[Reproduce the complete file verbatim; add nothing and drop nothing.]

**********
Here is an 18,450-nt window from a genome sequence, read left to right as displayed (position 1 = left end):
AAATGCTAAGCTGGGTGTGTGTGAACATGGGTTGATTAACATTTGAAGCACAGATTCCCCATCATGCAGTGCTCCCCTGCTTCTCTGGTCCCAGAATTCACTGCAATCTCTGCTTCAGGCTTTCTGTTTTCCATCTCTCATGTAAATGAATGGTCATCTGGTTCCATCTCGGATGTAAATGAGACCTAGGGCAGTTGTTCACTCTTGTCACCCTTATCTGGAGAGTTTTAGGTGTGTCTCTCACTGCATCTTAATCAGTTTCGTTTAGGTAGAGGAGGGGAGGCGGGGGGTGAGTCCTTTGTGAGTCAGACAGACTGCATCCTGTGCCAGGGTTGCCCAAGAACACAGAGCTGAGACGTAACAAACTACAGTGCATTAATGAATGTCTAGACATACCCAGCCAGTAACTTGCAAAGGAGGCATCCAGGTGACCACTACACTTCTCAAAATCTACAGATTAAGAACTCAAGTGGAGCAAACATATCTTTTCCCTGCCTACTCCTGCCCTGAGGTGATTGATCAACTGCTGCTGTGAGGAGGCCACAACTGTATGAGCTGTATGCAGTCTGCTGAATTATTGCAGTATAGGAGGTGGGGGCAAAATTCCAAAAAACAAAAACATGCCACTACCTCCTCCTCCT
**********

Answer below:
Here is an 18,450-nt window from a genome sequence, read left to right as displayed (position 1 = left end):
AAATGCTAAGCTGGGTGTGTGTGAACATGGGTTGATTAACATTTGAAGCACAGATTCCCCATCATGCAGTGCTCCCCTGCTTCTCTGGTCCCAGAATTCACTGCAATCTCTGCTTCAGGCTTTCTGTTTTCCATCTCTCATGTAAATGAATGGTCATCTGGTTCCATCTCGGATGTAAATGAGACCTAGGGCAGTTGTTCACTCTTGTCACCCTTATCTGGAGAGTTTTAGGTGTGTCTCTCACTGCATCTTAATCAGTTTCGTTTAGGTAGAGGAGGGGAGGCGGGGGGTGAGTCCTTTGTGAGTCAGACAGACTGCATCCTGTGCCAGGGTTGCCCAAGAACACAGAGCTGAGACGTAACAAACTACAGTGCATTAATGAATGTCTAGACATACCCAGCCAGTAACTTGCAAAGGAGGCATCCAGGTGACCACTACACTTCTCAAAATCTACAGATTAAGAACTCAAGTGGAGCAAACATATCTTTTCCCTGCCTACTCCTGCCCTGAGGTGATTGATCAACTGCTGCTGTGAGGAGGCCACAACTGTATGAGCTGTATGCAGTCTGCTGAATTATTGCAGTATAGGAGGTGGGGGCAAAATTCCAAAAAACAAAAACATGCCACTACCTCCTCCTCCT